Going to Florence is always a good idea. Seeing the Uffizi Gallery with its renaissance masters is an essential part of any itinerary, housing; Sandro Botticelli (1445–1510), his teacher Fra Filippo Lippi (1406-1469), the younger contemporary genius Leonardo da Vinci (1452 – 1519) and next generation’s Michelangelo (1475–1564), to name but four.
As four is too much for one article, I will focus on one: Sandro Botticelli, born Alessandro di Mariano Filipepi. When younger, I, like so many others, loved Botticelli’s creations but never took sufficient time to really see or read them. A recent visit to the Uffizi Gallery granted me extra time to appreciate the sublime beauty of his paintings and to decipher his allegorical marvels.
Sandro Botticelli’s signature brushstroke is instantly recognisable. The “characters” in his paintings are generally wavey-haired beautiful women and men with perfect skin, flowing colourful robes, long straight noses that turn up slightly towards the end, and pointed and often dimpled chins. Equally recognisable is his rich use of symbolism that merits deciphering. Botticelli was a master storyteller, bringing to life the myths and tales of ancient Greece and making them powerfully relevant for the fifteenth century. His paintings are like poems that capture an instant yet resonate across the aeons. I was moved by three paintings in particular. The first two are the beautiful Birth of Venus (c. 1485) and Spring (c. 1480),which weave in the ancient Greek gods.The third is The Calumny of Apelles (c. 1495), which I found particularly interesting and relevant for our complex modern times. They each have lessons for us today.
The Birth of Venus (1485), inspired by Ovid’s Metamorphoses, written two millennia ago, is one of the most recognisable Renaissance paintings. The newly-born Venus, the goddess of love and beauty, stands on a giant scallop shell, naked, with her hands and hair protecting her modesty. The winds, Zephyr and Aura, blew her and the flying roses to the shore of Cyprus. The minor Greek goddess, Hora of Spring, holds out a cloak of flowers to welcome Venus, presumably to prepare her for and protect her from the world of man. The lush vegetation on the right made me think of the garden of Eden. The cloak I interpreted to be a statement of how mankind has fallen far from purity and that lives are driven by a fluctuating and often competing mix of material interests and higher values.
Presenting a nude woman as the central focus of the painting in the fifteenth century was a courageous and controversial break with tradition. It was also a nod to the perfection and appreciation of Greek classical sculpture. Plato argued over two millennia earlier that the contemplation of physical beauty helped viewers understand and appreciate spiritual beauty and lift their minds to the “realm of divine love”. Botticelli’s work is infused with Neo-Platonism, and The Birth of Venus an ode to Greek genius and appeals to the public to contemplate beauty and grow spiritually.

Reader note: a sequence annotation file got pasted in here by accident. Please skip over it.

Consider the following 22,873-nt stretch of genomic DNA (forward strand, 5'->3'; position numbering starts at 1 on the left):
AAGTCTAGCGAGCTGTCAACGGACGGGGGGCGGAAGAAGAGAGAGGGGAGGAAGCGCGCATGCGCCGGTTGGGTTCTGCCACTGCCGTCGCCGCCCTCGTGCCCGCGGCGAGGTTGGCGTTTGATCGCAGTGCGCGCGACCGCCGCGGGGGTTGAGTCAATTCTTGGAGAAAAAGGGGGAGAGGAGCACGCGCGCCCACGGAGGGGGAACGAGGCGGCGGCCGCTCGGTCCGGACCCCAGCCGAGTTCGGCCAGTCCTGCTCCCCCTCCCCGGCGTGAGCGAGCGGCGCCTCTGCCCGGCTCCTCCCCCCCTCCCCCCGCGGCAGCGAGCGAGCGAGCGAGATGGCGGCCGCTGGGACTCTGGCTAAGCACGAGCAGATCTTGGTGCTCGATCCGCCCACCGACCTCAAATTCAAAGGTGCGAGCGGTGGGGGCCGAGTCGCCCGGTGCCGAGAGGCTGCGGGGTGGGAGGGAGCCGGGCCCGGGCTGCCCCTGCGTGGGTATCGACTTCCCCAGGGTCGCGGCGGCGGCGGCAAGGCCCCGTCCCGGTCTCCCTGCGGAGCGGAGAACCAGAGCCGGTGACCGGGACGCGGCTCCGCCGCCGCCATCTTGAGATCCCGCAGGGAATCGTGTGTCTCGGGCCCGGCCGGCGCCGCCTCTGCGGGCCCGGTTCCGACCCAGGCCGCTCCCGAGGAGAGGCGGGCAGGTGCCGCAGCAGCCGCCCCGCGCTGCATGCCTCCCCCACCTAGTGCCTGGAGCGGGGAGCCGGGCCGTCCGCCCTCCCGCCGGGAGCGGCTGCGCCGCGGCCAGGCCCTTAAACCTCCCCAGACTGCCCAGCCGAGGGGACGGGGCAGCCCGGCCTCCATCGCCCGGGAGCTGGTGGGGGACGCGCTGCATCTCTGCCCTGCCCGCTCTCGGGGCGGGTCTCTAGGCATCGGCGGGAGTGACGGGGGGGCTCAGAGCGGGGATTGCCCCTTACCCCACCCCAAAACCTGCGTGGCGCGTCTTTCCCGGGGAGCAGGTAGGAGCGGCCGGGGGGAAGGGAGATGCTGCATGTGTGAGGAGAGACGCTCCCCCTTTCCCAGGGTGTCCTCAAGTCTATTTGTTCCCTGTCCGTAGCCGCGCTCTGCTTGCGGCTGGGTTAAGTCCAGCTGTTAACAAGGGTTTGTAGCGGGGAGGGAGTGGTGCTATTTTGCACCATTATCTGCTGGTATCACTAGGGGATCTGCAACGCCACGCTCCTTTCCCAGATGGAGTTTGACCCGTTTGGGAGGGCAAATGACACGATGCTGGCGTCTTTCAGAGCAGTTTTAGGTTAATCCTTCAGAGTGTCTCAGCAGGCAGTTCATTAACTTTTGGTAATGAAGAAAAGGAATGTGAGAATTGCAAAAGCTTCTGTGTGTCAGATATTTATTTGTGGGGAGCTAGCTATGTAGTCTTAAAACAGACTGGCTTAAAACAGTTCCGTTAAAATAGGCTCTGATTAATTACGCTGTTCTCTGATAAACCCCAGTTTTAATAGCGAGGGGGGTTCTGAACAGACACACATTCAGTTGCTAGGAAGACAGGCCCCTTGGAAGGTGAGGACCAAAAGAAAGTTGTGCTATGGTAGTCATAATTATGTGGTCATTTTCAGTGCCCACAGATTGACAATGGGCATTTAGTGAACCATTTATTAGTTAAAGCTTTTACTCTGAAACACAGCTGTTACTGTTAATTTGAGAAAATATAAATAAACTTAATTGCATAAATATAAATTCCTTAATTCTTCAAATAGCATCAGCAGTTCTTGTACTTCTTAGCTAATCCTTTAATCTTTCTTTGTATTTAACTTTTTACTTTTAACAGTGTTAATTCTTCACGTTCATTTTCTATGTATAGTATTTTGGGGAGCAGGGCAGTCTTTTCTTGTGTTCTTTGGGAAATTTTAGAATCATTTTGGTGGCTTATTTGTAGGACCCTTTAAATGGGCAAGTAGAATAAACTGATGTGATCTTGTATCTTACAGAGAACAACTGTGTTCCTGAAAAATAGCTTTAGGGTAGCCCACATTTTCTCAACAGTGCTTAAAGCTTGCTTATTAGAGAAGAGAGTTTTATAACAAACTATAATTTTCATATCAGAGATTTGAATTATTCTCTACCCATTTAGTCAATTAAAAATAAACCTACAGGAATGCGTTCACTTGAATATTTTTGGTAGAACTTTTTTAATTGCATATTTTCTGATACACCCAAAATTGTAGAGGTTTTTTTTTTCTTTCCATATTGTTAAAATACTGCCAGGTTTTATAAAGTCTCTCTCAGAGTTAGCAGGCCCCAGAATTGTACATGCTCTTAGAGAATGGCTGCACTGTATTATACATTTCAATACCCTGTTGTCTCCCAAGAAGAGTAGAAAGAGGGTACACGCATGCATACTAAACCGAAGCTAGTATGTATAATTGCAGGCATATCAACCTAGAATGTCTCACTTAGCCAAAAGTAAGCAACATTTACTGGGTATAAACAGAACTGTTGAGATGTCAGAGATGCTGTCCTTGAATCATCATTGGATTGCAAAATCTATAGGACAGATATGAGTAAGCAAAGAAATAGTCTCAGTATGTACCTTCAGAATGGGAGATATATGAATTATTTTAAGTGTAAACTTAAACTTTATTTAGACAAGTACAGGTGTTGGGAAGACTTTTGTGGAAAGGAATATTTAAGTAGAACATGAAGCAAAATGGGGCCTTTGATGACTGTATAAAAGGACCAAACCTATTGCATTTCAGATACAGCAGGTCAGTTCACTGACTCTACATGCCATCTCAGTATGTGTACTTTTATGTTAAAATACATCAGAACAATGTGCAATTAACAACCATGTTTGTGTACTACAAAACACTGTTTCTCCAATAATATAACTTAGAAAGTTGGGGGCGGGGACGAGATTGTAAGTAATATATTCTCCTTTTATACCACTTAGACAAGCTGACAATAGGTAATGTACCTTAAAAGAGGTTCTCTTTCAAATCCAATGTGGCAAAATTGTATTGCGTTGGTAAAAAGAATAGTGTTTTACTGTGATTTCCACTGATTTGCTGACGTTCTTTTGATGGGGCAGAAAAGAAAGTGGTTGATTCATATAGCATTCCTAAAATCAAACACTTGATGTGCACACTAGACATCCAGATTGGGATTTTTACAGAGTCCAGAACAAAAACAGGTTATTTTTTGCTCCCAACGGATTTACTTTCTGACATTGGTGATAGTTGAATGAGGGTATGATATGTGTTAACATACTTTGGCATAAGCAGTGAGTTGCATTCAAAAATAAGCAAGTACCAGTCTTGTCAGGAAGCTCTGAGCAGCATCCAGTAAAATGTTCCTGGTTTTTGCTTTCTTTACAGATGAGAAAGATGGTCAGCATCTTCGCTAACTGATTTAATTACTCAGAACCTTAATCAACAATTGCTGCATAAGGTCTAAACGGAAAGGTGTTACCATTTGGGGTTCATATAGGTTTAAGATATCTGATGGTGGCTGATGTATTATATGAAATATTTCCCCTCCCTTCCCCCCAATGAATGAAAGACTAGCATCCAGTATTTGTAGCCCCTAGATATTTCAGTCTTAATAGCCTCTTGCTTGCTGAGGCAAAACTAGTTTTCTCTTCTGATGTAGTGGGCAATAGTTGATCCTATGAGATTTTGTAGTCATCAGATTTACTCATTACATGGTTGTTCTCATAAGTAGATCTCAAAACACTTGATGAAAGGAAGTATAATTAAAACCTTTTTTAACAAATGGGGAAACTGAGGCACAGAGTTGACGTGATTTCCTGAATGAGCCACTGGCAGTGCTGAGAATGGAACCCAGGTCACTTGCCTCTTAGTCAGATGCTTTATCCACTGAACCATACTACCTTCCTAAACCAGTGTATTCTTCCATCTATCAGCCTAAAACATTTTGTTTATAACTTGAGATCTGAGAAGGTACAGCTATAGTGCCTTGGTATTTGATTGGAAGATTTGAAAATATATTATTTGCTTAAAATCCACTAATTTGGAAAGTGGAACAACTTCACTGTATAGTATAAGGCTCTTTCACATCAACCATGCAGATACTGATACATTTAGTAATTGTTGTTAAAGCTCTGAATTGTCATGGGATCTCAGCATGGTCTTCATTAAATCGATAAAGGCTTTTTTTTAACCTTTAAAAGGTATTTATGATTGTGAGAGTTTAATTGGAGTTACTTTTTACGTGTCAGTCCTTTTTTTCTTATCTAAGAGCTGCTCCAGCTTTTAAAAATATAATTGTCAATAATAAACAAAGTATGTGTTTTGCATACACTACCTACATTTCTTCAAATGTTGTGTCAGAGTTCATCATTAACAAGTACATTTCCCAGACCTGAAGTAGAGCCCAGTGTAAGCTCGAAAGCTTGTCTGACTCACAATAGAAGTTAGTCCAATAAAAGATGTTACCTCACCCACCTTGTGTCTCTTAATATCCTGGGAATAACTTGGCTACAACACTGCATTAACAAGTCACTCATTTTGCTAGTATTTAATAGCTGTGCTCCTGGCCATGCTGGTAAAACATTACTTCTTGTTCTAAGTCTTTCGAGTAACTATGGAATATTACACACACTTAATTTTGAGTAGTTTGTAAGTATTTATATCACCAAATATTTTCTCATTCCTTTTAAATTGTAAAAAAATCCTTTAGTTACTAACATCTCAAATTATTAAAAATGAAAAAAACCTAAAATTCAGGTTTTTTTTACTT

Spring (Primavera) is another allegory ripe with symbolism. Its narrative also builds on Greek mythology. In this “story in paint”, the two primary “characters” are Spring, in the flowery dress at the fore, and Venus, standing slightly back at the centre of the canvas.
On the right, Zephyrus, the blue-skinned god of the West Wind, breathes on the nymph Chloris, whom he loved, pursued and “caught”, and who looks at him in fear. She was transformed into Flora, the Greek goddess of Spring, who scatters flowers under the watchful eye of Venus. There is a balance between the forces of the material world of nature on the right (wind, nature) and the spirituality of the gods and graces on the left. The three Graces (Aglaea, Euphrosyne, and Thalia) dance on the left with Mercury, the messenger of the Greek gods. He dissipates the clouds with his staff to ensure the fruits of nature – oranges – are visible to all and that cupid can shoot his arrow of love.
The painting, much like Venus, is an ode to beauty and the richness of the world, marrying Neo-Platonism with spiritual Christianity. It arguably promotes the humanist ideal, echoing the culturally steeped worldview of the Medici family who ruled Florence at the time and supported Botticelli — of a positive humankind, confident in its abilities and sensitive to the needs of others. I find the painting and the questions it explores still relevant today: should society embrace this humanist philosophy more to help create the future we need? Should we revere nature as the source of life, inspired by the gods? It also warns of a darker side – the West Wind’s wrong type of divine love, given his conquest of Chloris.